His eyes passed from Drapers, which had begun to glaze over white, to each man in his Platoon. It seemed to him that each was struggling to reconcile what had happened. Some faces were drawn in tightly, their brows furrowed in anger, lusting for revenge. Others sat wide eyed, staring off into the coming darkness. Still more sat peering out of the corner of the windows, pulling security and looking out for any enemy movements, as they were trained to do.
As they were trained to do…
Eventually his eyes came back to rest on SGT Myer, who looked at him with a sense of understanding. Wordlessly he nodded at SGT Myer and rose slowly to his feet. He knew that all were looking to him for a decision, looking to him for assurances that they were not going to die. Looking to him to suppress what had happened, and do what needed to be done.
Grasping his weapon from where it had been resting along the wall, he drew back his bolt to ensure a round was still chambered. As he did so, he took his feelings of regret, remorse, fear, and anger. Put each in its own box and hid them away deep inside his mind. In time, the seals would begin to crack, and the boxes would begin to leak unresolved emotions that would had to be dealt with. In time he would fall to his knees, screaming to the heavens for salvation, but there would be no answer.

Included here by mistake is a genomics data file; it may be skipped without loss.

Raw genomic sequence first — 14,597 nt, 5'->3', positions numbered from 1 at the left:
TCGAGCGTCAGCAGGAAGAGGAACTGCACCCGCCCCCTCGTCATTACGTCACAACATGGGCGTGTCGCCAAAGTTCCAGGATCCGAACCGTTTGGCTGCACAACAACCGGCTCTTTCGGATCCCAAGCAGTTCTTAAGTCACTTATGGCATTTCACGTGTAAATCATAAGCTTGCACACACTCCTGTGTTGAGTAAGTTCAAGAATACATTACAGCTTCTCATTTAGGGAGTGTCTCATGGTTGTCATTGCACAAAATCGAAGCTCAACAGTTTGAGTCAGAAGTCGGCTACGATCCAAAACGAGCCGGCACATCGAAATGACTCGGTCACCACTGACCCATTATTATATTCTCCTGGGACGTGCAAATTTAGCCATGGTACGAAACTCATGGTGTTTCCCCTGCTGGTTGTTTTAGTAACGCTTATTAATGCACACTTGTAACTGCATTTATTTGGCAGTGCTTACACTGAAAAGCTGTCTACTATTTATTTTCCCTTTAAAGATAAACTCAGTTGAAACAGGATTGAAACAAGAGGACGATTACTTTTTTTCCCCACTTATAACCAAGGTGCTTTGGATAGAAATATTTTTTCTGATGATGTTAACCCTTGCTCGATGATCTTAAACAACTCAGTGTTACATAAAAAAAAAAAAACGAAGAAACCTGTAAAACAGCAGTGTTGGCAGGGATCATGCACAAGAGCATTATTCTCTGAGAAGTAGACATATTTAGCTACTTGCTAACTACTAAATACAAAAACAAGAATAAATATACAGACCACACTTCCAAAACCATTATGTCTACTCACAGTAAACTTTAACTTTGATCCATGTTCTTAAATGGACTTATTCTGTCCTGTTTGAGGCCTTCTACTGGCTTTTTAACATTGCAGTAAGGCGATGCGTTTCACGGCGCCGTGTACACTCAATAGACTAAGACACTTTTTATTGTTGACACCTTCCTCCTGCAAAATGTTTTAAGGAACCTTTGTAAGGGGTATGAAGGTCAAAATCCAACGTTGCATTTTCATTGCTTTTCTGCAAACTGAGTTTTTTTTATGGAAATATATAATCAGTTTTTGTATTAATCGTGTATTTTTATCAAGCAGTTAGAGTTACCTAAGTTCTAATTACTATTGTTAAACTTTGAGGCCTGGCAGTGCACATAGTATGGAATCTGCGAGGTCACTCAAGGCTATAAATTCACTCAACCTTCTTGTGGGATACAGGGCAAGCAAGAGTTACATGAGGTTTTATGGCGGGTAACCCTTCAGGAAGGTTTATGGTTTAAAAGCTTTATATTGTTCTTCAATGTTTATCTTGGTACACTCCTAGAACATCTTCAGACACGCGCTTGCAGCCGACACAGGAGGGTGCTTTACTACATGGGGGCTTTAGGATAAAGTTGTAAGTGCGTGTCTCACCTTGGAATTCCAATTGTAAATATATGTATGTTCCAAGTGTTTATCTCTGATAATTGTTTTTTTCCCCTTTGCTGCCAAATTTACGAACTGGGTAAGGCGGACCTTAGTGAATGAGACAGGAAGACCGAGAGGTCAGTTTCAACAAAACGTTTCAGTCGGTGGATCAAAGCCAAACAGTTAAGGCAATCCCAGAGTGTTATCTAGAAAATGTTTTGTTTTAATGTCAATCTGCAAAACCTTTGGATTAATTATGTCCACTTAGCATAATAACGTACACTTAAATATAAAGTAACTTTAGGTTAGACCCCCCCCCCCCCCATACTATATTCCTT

But now was not that time. Now a leader must do what is expected. Do what he was trained to do.
Motioning towards the rear of the building, he cleared his throat and spoke in a clear, untrembling tone. “Allden, check the alleyway around the back of the house to make sure its clear. Falicaro, prep Draper for movement. Everyone else, cross level ammo, check your sensitive items and get ready to push out.“
Each man quickly snapped back to the task at hand and began moving with a renewed sense of purpose, as Allden unbarred the door to the rear of the building and peered cautiously down the darkening street. Lights flickered along the trash strewn alley, but betrayed no movement. Behind him, Falicaro and another Soldier began laying out a field liter on which to carry Drapers body, as the rest of the men passed half loaded magazines between each other, checked the remaining belts for the M240B, and prepared to move.
Taking a deep breath, he walked to the rear door and knelt beside Allden as they finished their preparations. SGT Myer fell in behind him along the wall, gripping his shoulder to let him know he was there, ready to follow.
As the last of his men gathered their gear he spoke once more in hushed tones, “Stack on me. Once we move into the alley we will bound by teams back towards the rally point. Stay sharp, and cover the rooftops. Questions?”
They all stood silent as each man’s pulse began to race. One by one they lined up, ready to move out. He looked from man to man, then turned back towards the door, peering over Allden’s shoulder. Night had come, and the lives of his remaining men were in his hands. There was no time to second guesses, no time to “what ifs”.
“Ok, lets go.” He whispered as they began to file into the street.